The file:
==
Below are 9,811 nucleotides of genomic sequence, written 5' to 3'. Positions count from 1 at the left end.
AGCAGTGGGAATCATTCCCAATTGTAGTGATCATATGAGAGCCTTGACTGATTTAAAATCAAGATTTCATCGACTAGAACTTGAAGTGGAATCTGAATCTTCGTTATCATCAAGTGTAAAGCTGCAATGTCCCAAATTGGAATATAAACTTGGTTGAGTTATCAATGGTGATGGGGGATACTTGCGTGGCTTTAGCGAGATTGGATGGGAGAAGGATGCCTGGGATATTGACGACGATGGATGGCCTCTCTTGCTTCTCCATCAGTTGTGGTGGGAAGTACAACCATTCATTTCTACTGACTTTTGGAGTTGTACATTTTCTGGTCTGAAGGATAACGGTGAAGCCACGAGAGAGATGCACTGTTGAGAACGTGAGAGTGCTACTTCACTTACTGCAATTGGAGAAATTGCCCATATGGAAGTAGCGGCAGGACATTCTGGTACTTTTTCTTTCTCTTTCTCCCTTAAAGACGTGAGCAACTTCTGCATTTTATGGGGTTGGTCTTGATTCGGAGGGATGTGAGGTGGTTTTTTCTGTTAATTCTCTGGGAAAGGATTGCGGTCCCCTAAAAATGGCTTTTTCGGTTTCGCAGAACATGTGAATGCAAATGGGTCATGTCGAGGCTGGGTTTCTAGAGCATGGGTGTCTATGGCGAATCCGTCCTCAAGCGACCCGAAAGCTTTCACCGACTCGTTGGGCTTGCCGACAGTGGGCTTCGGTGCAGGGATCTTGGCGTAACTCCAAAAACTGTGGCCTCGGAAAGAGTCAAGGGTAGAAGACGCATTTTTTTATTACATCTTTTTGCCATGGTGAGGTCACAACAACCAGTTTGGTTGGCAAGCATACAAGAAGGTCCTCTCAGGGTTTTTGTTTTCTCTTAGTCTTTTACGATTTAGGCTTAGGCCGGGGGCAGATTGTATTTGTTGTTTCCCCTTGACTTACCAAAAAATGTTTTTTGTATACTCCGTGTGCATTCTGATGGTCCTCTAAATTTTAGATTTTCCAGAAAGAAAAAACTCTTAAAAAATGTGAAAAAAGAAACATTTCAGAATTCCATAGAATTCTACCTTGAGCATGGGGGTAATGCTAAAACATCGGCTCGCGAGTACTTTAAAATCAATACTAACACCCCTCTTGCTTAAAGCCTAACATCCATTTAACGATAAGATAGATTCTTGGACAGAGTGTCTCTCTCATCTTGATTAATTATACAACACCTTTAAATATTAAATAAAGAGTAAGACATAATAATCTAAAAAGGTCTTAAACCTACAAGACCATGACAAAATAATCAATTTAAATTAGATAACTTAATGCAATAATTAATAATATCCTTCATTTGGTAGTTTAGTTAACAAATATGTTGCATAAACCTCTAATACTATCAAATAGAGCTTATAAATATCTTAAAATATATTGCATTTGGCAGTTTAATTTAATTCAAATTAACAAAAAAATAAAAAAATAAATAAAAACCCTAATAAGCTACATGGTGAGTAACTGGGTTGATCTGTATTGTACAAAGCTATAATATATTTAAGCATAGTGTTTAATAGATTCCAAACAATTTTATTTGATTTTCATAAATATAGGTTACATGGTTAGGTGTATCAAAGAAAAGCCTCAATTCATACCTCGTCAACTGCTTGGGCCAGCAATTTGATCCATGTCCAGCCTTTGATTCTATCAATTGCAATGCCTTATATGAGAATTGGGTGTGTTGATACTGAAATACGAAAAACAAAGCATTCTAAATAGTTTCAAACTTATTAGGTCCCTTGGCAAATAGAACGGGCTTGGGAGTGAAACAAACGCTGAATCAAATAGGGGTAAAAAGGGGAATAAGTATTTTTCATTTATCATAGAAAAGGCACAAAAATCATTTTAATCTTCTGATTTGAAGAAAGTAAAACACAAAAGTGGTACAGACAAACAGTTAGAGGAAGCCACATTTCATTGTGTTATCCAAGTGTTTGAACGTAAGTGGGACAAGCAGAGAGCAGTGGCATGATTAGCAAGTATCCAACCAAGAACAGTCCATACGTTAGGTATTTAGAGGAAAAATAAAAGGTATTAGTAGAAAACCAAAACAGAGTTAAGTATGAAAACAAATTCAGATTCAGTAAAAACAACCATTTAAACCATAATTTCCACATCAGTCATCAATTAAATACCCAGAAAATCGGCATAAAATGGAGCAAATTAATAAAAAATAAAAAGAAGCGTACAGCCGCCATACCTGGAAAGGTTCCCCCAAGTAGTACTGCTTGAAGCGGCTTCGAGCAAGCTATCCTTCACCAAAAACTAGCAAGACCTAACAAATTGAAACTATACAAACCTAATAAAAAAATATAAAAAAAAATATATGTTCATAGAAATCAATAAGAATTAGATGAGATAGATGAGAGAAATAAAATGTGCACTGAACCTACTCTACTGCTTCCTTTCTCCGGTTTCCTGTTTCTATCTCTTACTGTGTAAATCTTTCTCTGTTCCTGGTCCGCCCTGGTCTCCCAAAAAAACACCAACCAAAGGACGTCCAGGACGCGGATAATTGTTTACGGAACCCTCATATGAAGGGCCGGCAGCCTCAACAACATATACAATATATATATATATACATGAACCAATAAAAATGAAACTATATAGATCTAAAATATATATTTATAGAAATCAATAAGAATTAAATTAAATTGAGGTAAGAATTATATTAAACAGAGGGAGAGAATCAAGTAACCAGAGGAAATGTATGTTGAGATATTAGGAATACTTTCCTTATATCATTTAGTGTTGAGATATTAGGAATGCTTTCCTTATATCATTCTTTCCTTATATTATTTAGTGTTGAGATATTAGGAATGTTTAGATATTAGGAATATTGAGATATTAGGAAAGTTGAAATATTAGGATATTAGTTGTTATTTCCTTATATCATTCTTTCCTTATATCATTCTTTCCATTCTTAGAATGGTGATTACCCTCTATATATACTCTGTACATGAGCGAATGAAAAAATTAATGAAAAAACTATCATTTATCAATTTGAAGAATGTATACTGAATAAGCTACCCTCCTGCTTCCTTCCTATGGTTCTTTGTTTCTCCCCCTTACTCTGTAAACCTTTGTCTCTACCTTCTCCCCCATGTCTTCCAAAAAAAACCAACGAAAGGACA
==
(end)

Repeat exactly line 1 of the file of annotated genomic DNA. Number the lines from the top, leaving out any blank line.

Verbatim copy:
Below are 9,811 nucleotides of genomic sequence, written 5' to 3'. Positions count from 1 at the left end.